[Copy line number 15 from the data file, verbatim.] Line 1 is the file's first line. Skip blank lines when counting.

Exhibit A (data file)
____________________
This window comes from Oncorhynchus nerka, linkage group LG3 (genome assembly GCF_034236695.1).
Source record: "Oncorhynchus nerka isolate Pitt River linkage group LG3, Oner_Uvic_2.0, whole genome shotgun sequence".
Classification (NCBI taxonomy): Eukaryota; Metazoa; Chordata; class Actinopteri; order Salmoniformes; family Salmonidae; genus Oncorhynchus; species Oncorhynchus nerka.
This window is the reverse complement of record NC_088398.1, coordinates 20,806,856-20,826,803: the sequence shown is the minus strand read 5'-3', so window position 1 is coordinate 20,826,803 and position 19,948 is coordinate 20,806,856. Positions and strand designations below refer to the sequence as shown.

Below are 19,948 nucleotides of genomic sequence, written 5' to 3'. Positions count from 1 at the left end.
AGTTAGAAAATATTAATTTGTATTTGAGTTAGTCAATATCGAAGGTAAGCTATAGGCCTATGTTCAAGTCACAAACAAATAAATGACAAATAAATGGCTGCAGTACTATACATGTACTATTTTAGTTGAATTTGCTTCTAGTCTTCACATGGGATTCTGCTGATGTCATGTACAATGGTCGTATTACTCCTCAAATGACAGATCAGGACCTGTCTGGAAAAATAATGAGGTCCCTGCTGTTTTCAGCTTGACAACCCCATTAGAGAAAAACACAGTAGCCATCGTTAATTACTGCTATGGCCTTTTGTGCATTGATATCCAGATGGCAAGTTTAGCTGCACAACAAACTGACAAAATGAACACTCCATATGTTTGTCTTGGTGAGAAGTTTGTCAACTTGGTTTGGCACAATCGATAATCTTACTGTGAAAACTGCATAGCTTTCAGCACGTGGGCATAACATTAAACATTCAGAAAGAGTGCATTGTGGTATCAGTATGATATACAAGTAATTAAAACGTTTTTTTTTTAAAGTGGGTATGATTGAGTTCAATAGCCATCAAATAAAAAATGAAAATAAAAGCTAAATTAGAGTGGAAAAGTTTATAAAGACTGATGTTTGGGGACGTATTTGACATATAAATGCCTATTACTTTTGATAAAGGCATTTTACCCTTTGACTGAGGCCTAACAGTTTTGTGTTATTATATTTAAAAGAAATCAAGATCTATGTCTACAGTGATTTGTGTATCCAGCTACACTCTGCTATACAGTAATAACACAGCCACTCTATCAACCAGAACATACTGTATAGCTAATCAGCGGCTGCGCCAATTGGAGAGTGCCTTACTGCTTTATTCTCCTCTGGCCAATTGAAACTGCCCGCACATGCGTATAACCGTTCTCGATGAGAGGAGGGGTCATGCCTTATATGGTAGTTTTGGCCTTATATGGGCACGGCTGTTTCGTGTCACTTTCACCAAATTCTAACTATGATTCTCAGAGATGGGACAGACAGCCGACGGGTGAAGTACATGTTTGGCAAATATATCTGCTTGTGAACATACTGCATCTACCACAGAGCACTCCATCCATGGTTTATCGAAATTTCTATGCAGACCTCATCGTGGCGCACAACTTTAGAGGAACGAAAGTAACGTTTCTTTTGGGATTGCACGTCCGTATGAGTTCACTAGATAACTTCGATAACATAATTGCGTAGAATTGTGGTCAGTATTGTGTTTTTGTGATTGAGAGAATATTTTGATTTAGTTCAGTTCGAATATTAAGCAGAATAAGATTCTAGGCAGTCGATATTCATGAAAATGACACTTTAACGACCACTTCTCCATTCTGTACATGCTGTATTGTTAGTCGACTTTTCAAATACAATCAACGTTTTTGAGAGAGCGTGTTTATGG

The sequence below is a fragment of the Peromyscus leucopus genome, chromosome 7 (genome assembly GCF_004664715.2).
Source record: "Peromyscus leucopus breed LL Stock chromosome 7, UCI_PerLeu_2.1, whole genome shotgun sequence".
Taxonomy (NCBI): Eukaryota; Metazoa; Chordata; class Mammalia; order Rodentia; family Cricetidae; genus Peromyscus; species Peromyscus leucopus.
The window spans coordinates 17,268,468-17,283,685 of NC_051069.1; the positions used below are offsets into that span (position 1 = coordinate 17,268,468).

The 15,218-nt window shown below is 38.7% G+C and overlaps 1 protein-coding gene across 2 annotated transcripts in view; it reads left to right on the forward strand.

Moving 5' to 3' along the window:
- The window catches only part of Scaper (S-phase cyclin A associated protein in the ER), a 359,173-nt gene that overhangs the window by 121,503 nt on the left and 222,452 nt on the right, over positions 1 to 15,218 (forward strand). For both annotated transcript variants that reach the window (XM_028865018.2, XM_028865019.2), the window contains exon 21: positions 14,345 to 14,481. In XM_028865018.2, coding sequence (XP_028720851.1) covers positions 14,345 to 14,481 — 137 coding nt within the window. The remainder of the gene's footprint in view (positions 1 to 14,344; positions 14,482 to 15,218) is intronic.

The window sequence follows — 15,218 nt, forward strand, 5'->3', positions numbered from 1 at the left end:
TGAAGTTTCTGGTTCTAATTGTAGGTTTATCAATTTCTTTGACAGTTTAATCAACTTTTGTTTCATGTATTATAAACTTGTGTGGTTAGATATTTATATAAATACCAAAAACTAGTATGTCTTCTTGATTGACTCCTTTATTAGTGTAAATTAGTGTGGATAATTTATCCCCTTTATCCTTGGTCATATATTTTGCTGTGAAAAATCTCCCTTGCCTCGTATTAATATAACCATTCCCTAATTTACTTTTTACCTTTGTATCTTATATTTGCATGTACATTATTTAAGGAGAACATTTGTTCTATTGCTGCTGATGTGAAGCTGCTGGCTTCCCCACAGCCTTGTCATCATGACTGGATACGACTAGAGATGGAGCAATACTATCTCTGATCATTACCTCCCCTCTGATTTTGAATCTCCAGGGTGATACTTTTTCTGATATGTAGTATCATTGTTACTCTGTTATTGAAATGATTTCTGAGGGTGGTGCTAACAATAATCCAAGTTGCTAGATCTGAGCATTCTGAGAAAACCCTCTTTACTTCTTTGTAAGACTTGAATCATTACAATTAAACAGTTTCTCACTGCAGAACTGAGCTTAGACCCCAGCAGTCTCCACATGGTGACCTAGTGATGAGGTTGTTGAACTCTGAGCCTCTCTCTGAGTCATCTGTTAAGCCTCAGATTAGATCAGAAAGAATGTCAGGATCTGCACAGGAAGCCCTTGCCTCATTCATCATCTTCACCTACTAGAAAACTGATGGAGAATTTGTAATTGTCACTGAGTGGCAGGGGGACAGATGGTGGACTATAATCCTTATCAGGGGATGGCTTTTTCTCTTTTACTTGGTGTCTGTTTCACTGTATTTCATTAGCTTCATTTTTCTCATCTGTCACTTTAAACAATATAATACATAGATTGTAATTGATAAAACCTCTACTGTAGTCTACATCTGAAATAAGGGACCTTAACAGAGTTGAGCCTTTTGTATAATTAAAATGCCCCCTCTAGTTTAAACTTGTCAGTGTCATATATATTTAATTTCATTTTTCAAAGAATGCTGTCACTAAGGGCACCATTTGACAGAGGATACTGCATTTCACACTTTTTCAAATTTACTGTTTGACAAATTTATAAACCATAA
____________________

TGAAGTTTCTGGTTCTAATTGTAGGTTTATCAATTTCTTTGACAGTTTAATCAACTTTTGTTTCATGTATTATAAACTTGTGTGGTTAGATATTTATATAAATACCAAAAACTAGTATGTCTTCTTGATTGACTCCTTTATTAGTGTAAATTAGTGTGGATAATTTATCCCCTTTATCCTTGGTCATATATTTTGCTGTGAAAAATCTCCCTTGCCTCGTATTAATATAACCATTCCCTAATTTACTTTTTACCTTTGTATCTTATATTTGCATGTACATTATTTAAGGAGAACATTTGTTCTATTGCTGCTGATGTGAAGCTGCTGGCTTCCCCACAGCCTTGTCATCATGACTGGATACGACTAGAGATGGAGCAATACTATCTCTGATCATTACCTCCCCTCTGATTTTGAATCTCCAGGGTGATACTTTTTCTGATATGTAGTATCATTGTTACTCTGTTATTGAAATGATTTCTGAGGGTGGTGCTAACAATAATCCAAGTTGCTAGATCTGAGCATTCTGAGAAAACCCTCTTTACTTCTTTGTAAGACTTGAATCATTACAATTAAACAGTTTCTCACTGCAGAACTGAGCTTAGACCCCAGCAGTCTCCACATGGTGACCTAGTGATGAGGTTGTTGAACTCTGAGCCTCTCTCTGAGTCATCTGTTAAGCCTCAGATTAGATCAGAAAGAATGTCAGGATCTGCACAGGAAGCCCTTGCCTCATTCATCATCTTCACCTACTAGAAAACTGATGGAGAATTTGTAATTGTCACTGAGTGGCAGGGGGACAGATGGTGGACTATAATCCTTATCAGGGGATGGCTTTTTCTCTTTTACTTGGTGTCTGTTTCACTGTATTTCATTAGCTTCATTTTTCTCATCTGTCACTTTAAACAATATAATACATAGATTGTAATTGATAAAACCTCTACTGTAGTCTACATCTGAAATAAGGGACCTTAACAGAGTTGAGCCTTTTGTATAATTAAAATGCCCCCTCTAGTTTAAACTTGTCAGTGTCATATATATTTAATTTCATTTTTCAAAGAATGCTGTCACTAAGGGCACCATTTGACAGAGGATACTGCATTTCACACTTTTTCAAATTTACTGTTTGACAAATTTATAAACCATAA